There isn’t much that has left The Indigo Society feeling blue in the past year.

Just ahead of being featured in the Homegrown Spotlight on ALT 99.5FM/102.FM in December, the quintet of Brody Evans (vocals/guitar), Bryce Murphy (keyboard), Mattei Richardson (drums), Eden Coplin (bass), and Nate Owen (guitar) had released an EP and played in Goldstock at Sweetwater Sound. A local music night hosted by Purdue University Fort Wayne’s Gold Top Music Group, they impressed the record label enough to sign them. Now, they’re preparing for the release of their debut album, Diana Luna, on Sept. 15.

“I feel like there’s a wide range, lot of different styles,” Evans said of the album. “For some reason, I don’t know why, there’s a lot of celestial stuff. There’s lots of existential stuff in there. I was going through a breakup at the time, so there’s some allusions to that.”

Relationship in studio

Shortly before signing with Gold Top, The Indigo Society had released their Daisyface EP. Shortly after, they were signed and right back in the studio.

“It was almost a forced tension where, ‘Oh, we have a label now and they want an album,’ ” Murphy said.

Lucky for them, Evans is a prolific songwriter, and getting a new batch of songs took no time.

“We recorded a couple batches of songs before we even spoke with Gold Top,” Evans said. “I was thinking, ‘Oh, we’ll probably have a couple more singles or an EP,’ because a whole album is really expensive.”

Instead, those songs became part of the band’s first full-length album.

Another thing they had on their side was their experience of having recorded Daisyface at Sweetwater Studios, which is right where they picked up.

“We had started the album here, so I wanted to stay with the producer,” Evans said.

That producer was Jason Peets, who Murphy says is pretty high on the album.

“At the end of our last session, he told us this was some of the best stuff he had mixed himself,” he said. “That was super cool to hear. Having a producer that is really excited about your music is super cool.”

Having a producer at all was a pretty big deal for the band.

“I’m not good at mixing,” Evans said. “I don’t think any of us are good enough where I’d be comfortable enough putting it out. Even from our first single, I was like, ‘Let’s just go to the studio.’ ”

Band dynamic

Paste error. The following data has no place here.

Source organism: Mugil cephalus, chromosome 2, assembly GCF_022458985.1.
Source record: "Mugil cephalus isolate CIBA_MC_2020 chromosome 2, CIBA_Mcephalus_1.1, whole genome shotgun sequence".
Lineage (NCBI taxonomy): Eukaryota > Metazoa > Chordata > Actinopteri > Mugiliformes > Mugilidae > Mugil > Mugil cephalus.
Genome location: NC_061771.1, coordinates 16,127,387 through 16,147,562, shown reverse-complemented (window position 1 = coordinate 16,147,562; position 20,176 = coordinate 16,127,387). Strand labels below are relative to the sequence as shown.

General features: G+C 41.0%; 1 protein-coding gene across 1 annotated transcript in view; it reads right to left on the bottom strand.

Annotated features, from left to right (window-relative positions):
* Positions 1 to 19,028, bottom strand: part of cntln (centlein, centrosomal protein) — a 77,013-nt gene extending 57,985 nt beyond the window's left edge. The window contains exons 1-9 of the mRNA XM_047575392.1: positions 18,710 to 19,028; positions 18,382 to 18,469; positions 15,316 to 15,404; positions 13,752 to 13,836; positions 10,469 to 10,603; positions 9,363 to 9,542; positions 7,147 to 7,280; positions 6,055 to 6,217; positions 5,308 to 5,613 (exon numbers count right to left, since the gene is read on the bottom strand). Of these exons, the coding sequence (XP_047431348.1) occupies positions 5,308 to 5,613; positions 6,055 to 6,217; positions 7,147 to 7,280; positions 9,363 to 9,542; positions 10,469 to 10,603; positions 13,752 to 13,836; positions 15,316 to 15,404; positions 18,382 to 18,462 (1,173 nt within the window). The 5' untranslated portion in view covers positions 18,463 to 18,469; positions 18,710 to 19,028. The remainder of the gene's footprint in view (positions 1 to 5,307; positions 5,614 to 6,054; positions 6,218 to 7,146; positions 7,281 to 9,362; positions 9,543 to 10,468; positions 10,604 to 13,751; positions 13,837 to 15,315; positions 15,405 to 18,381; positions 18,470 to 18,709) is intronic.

In the studio, The Indigo Society followed a familiar routine, according to Coplin.

“With this band, Brody shows up and says, ‘Hey, I have this track.’ Then we say, ‘OK,’ ” she said. “We play on it and a lot of fun stuff happens because we’re into wildly different stuff.”

Murphy concurs.

“We all have wildly different tastes, but we all share the same respect for our influences,” he said. “Eden and Mattei are super jazz influenced in their playing, where Nate, Brody, and me are more contemporary rock, more ’90s rock as close influences.“

The dynamic has been working and led to an evolving sound.

“I feel like our sound changes a lot, from even last year,” Coplin said. “(Brody’s) songwriting develops very quickly and the demos you bring out change wildly from different stages.

“I would say the album we have now is an accurate representation of the now,” she added. “This isn’t an album we thought about writing last year. It’s not an album we could have made last year. This is very much a right now kind of thing.”

Singles that really pop

According to Evans, that “right now kind of thing” is pretty eclectic.

“I feel like there’s three kind of feels for the album,” he said. “There’s some indie rock. Then we have our shoegaze. Then there’s some acoustic songs on there.”

The first look into what Diana Luna would be was with the release of “Moonlight” in late July. A nice upbeat song, it was a strong candidate for a single off an album with some catchy hooks.

“I don’t go into it thinking, ‘I’m going to make a pop song.’ But when it came out, it was just like, ‘These songs have some hooks and they’re upbeat.’ Those end up being singles,” Evans said. “My favorite song is the longest song on the album, ‘Diana Luna.’ I’m giving it the album title because I feel like it’s the essence of the band right now.”

They went on to release “Rain” and “Grey Poupon” as singles for an album that is sure have something for everyone.

“To me, it’s equal parts anxiety and excitement,” Murphy said of the emotions going into its release. “When I listen to the bigger songs on this album, I get super, super excited.”

Regardless of its reception, Evans is happy to just be doing what he loves.

“I don’t ever get my expectations high, but that’s not really the reason I do it anyways,” he said. “(I do it) because it’s fun. Ever since I started playing, I’ve been in the hole with music.”

It’s clear he won’t be digging out of that hole anytime soon. Instead, he and the rest of the band will only continue to grow.

“My group dynamics class would say our EP was a product of us getting together as we were starting to learn to work together,” Murphy said. “The album is definitely a product of a more refined group process. I don’t think we’re fully done developing.”